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RFM (Customer Value) definition

RFM (Customer Value) (© sebra /

RFM (Customer Value) (© sebra /

RFM is a method used in online marketing that analyzes the value of a customer. It is often used in direct marketing and database marketing, and commonly in industries that offer retail products and professional services. RFM stands for Recency, Frequency, and Monetary Value. In this article, we provide more insight RFM, including the benefits that it can offer to improve marketing efforts and increase the success of a business.

While all customers are valuable assets to a business, some customers are more valuable than others. For example, someone who spends several hundred dollars on products over the course of a month is much more valuable than someone who spends $70 one every few months or once a year. How can a business owner determine which customers offer the most value? – By using the RFM method.

What Exactly is RFM?

RFM is an acronym that stands for:

  • Recency – How recently a customer made a purchase. Customers who recently purchased something from a business are more likely to purchase something again than people who bought something in the distant past. This is very important, which is why it is listed first in the RFM method.
  • Frequency – How often the customer makes purchases. People who purchase something on a frequent basis are more inclined to buy something again than someone who only buy something ones in a blue moon.
  • Monetary value – How much the customer spends. Consumers who spend a lot will more likely make another purchase than someone who spends an insignificant amount.

RFM is based on the Pareto Principle, or the 80/20 rule, a law of sorts that states that 80 percent of affects are the result of 20 percent of causes; in other words, 80 percent of your revenue comes from 20 percent of your customers. With RFM, you can identify the top 20 percent of your customers and focus your marketing efforts and targeting that specific segment.

Data Required to Calculate RFM

In order to calculate RFM, you first need to collect pertinent data that relates to your customers. This data includes:

  • The date of their most recent purchase.
  • The amount of purchases that they made within a specific period of time (1 year, for example).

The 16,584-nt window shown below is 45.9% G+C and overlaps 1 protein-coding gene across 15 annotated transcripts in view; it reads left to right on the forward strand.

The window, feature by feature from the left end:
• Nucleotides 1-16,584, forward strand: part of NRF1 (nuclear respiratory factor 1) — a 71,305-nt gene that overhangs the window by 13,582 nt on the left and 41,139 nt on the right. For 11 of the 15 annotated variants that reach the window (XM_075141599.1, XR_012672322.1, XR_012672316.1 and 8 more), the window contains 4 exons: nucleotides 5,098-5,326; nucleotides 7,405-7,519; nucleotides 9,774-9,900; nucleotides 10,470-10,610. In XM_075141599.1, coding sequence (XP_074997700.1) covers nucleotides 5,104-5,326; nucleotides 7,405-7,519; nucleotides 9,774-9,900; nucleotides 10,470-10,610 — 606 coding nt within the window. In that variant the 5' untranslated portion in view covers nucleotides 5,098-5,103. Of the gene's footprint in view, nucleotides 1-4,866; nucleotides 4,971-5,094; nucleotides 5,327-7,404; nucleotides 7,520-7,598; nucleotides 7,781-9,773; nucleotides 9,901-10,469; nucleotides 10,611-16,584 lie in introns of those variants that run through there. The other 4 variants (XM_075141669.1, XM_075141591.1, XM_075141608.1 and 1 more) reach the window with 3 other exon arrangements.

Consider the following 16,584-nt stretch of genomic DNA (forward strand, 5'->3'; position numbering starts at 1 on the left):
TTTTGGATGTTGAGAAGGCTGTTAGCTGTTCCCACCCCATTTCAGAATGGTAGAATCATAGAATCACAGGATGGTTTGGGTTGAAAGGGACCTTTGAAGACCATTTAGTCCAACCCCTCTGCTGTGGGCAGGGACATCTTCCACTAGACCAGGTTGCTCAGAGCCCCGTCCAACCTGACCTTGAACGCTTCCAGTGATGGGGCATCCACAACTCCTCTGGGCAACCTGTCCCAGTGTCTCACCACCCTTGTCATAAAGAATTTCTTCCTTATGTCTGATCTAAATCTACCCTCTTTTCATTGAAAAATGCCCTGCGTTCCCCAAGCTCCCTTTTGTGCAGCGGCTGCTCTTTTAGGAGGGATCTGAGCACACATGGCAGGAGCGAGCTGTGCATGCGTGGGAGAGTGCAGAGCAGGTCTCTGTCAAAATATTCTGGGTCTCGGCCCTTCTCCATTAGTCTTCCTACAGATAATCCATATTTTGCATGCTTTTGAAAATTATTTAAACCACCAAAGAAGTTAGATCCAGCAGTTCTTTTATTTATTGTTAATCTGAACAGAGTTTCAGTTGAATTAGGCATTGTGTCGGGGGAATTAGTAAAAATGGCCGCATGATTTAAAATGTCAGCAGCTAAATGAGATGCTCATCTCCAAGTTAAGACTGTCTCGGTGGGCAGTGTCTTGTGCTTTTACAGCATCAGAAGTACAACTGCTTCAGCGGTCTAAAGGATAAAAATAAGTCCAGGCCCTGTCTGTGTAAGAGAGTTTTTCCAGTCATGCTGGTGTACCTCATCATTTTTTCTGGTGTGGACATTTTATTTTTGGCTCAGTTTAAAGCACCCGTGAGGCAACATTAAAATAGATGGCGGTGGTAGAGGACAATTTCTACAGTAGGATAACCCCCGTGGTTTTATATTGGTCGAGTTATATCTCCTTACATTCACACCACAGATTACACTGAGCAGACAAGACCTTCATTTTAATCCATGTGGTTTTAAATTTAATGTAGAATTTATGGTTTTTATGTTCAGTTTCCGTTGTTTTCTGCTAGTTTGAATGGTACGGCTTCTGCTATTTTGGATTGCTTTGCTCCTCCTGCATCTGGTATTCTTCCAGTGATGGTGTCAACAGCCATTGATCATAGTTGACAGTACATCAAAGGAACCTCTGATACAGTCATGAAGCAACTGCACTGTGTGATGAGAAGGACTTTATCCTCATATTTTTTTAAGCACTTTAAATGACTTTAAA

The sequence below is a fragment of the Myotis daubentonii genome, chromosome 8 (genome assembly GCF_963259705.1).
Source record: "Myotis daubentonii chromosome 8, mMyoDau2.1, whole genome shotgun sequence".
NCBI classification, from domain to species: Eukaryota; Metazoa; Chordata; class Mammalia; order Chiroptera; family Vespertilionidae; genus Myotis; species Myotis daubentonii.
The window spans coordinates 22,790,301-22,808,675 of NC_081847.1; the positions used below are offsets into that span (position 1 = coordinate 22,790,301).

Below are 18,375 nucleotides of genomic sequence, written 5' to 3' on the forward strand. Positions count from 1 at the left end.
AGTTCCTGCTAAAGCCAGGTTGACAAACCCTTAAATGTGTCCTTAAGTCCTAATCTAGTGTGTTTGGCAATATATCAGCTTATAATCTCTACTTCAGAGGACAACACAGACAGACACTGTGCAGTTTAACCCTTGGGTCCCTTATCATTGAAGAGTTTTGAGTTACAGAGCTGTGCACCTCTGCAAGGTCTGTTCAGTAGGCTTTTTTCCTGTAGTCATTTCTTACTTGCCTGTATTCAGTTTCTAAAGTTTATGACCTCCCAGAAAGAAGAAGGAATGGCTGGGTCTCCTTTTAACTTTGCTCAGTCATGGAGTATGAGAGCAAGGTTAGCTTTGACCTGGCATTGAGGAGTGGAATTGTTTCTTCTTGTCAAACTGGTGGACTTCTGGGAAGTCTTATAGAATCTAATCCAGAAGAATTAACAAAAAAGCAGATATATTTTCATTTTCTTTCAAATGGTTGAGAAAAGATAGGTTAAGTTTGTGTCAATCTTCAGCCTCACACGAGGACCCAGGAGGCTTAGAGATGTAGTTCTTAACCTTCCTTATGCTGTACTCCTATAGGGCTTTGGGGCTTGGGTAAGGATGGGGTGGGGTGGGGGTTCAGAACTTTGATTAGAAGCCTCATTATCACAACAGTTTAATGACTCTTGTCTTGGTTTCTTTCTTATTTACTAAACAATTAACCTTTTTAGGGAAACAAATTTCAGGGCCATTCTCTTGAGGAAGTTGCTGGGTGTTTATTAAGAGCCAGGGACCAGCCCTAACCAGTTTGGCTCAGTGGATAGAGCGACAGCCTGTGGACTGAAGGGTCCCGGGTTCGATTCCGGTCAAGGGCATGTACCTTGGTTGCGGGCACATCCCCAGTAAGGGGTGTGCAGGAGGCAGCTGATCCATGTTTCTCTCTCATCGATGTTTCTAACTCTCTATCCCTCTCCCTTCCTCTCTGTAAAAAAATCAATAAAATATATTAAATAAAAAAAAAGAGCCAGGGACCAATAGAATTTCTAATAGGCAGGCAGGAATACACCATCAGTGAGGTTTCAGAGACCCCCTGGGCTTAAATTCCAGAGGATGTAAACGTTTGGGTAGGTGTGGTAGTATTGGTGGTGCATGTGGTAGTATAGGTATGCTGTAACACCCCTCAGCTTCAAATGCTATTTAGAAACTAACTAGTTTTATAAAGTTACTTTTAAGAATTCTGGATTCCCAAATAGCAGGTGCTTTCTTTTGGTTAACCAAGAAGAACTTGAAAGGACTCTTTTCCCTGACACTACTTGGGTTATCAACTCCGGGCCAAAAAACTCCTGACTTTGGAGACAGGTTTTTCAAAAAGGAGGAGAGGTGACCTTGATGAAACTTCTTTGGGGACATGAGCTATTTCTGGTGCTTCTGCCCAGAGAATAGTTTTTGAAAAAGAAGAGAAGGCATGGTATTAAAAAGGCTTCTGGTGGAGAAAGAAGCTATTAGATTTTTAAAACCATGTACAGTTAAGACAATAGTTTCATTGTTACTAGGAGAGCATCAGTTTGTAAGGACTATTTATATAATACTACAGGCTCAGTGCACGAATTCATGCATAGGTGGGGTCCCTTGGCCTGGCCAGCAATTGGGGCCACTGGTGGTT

• The total number of sales from a customer. The average number of sales from a customer can be used, too.

How to Measure RFM

Once you have attained the information related to recency, frequency, and monetary, you can then devise a point system – scale of 1 to 10, for example – and assign points accordingly. The highest number of points represents the ideal customer behavior. For instance, you could give more points to:

  • Those who purchases more recently than those who purchased something in the distant past.
  • The customers who spent more than those who spent a lot less money.
  • Your repeat or loyal customers instead of the customers who only shop once.

Another option is to define categories according to each attribute associated with RFM. For example, you might break recency down into three categories: people who made a purchase in the past 90 days; people who made a purchase in the last 91 to 365 days, and people who purchase something 365 days ago or more. Once you define categories for each RFM attribute, you can then create segments that come from the intersection of values. For instance, if each attribute was assigned three categories, the matrix you would use would have a total of 27 possible combinations. The segments that result can then be ordered from those that offer the most value (the highest recency, frequency, and value) to those that offer the least value (the lowest recency, frequency, and value).

Variations of RFM

There are several variations of RFM. These variations modify the method according to the particular needs or business that an organization does. Examples of variations include:

  • LFRM. The addition of L stands for length of your relationship with a customer. For instance, it is much more likely that a customer that has been doing business with you for years will remain a customer in the future than someone who has only been a customer for the past few weeks.
  • RFD. In this variation, monetary is replaced with duration (hence the D). This can be used to analyze customer behavior in regard to viewership, readership, or surfing. For example, the amount of time someone spends viewing a website.
  • RFM-I. The addition of I in this variation stands or interactions. This variation of RFM takes into account the recency and frequency of marketing interactions with a customer.

How to Use RFM

Using RFM, you can find out who your most valuable customers are. With that information, you can make use of marketing strategies that are intended to encourage those customers to continue doing business with you; retargeting ads, for example. These more direct marketing efforts can lead to increased conversions and ROI and greater customer retention.

A Word of Caution

It’s important to note that you want to be careful when using RFM to enhance your marketing strategy. If you over-saturate the best customers with marketing, they could become annoyed and decide to move forward with a competitor. Additionally, you shouldn’t overlook customers with the lowest RFM ranking; instead, use this information as a way to make improvements to your efforts and increase the likelihood that they will return to your business and make purchases in the future.